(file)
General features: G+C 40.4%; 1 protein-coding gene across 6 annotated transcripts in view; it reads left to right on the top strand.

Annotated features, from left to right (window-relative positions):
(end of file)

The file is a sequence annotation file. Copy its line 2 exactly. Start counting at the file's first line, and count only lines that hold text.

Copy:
Annotated features, from left to right (window-relative positions):